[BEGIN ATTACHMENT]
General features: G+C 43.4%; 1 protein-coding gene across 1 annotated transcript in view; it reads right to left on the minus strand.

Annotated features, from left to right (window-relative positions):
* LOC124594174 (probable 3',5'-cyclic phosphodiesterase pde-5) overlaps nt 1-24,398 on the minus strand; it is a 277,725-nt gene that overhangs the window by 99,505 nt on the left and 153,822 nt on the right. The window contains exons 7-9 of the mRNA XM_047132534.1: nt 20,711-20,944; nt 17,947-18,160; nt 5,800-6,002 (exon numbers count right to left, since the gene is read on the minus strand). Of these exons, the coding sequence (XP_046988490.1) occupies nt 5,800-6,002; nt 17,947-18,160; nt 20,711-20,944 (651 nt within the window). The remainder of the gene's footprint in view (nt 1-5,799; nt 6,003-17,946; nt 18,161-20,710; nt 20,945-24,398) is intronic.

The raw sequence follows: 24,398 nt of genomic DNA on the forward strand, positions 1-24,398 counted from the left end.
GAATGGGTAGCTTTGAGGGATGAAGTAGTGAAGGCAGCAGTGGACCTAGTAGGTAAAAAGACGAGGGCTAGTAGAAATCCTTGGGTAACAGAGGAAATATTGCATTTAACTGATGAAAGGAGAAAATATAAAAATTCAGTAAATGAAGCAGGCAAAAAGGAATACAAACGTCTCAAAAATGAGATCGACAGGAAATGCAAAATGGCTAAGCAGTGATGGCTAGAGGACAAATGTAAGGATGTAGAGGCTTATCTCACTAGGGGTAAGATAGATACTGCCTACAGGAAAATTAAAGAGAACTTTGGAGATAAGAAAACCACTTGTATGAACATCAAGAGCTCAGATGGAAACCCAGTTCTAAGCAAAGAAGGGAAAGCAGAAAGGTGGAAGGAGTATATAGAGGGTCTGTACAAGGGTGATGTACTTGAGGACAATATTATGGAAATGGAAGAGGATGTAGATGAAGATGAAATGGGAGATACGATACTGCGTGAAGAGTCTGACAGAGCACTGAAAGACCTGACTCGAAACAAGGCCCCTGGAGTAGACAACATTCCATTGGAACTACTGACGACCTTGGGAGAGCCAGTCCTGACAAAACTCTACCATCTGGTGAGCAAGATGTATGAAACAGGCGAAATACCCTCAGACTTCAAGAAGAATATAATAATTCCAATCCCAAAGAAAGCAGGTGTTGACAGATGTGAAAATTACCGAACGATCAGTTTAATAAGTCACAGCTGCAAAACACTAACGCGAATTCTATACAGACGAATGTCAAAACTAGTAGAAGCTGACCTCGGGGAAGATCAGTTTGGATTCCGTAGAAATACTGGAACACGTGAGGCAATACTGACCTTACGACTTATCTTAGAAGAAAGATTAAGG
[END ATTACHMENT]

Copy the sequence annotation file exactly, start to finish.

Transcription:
General features: G+C 43.4%; 1 protein-coding gene across 1 annotated transcript in view; it reads right to left on the minus strand.

Annotated features, from left to right (window-relative positions):
* LOC124594174 (probable 3',5'-cyclic phosphodiesterase pde-5) overlaps nt 1-24,398 on the minus strand; it is a 277,725-nt gene that overhangs the window by 99,505 nt on the left and 153,822 nt on the right. The window contains exons 7-9 of the mRNA XM_047132534.1: nt 20,711-20,944; nt 17,947-18,160; nt 5,800-6,002 (exon numbers count right to left, since the gene is read on the minus strand). Of these exons, the coding sequence (XP_046988490.1) occupies nt 5,800-6,002; nt 17,947-18,160; nt 20,711-20,944 (651 nt within the window). The remainder of the gene's footprint in view (nt 1-5,799; nt 6,003-17,946; nt 18,161-20,710; nt 20,945-24,398) is intronic.

The raw sequence follows: 24,398 nt of genomic DNA on the forward strand, positions 1-24,398 counted from the left end.
GAATGGGTAGCTTTGAGGGATGAAGTAGTGAAGGCAGCAGTGGACCTAGTAGGTAAAAAGACGAGGGCTAGTAGAAATCCTTGGGTAACAGAGGAAATATTGCATTTAACTGATGAAAGGAGAAAATATAAAAATTCAGTAAATGAAGCAGGCAAAAAGGAATACAAACGTCTCAAAAATGAGATCGACAGGAAATGCAAAATGGCTAAGCAGTGATGGCTAGAGGACAAATGTAAGGATGTAGAGGCTTATCTCACTAGGGGTAAGATAGATACTGCCTACAGGAAAATTAAAGAGAACTTTGGAGATAAGAAAACCACTTGTATGAACATCAAGAGCTCAGATGGAAACCCAGTTCTAAGCAAAGAAGGGAAAGCAGAAAGGTGGAAGGAGTATATAGAGGGTCTGTACAAGGGTGATGTACTTGAGGACAATATTATGGAAATGGAAGAGGATGTAGATGAAGATGAAATGGGAGATACGATACTGCGTGAAGAGTCTGACAGAGCACTGAAAGACCTGACTCGAAACAAGGCCCCTGGAGTAGACAACATTCCATTGGAACTACTGACGACCTTGGGAGAGCCAGTCCTGACAAAACTCTACCATCTGGTGAGCAAGATGTATGAAACAGGCGAAATACCCTCAGACTTCAAGAAGAATATAATAATTCCAATCCCAAAGAAAGCAGGTGTTGACAGATGTGAAAATTACCGAACGATCAGTTTAATAAGTCACAGCTGCAAAACACTAACGCGAATTCTATACAGACGAATGTCAAAACTAGTAGAAGCTGACCTCGGGGAAGATCAGTTTGGATTCCGTAGAAATACTGGAACACGTGAGGCAATACTGACCTTACGACTTATCTTAGAAGAAAGATTAAGG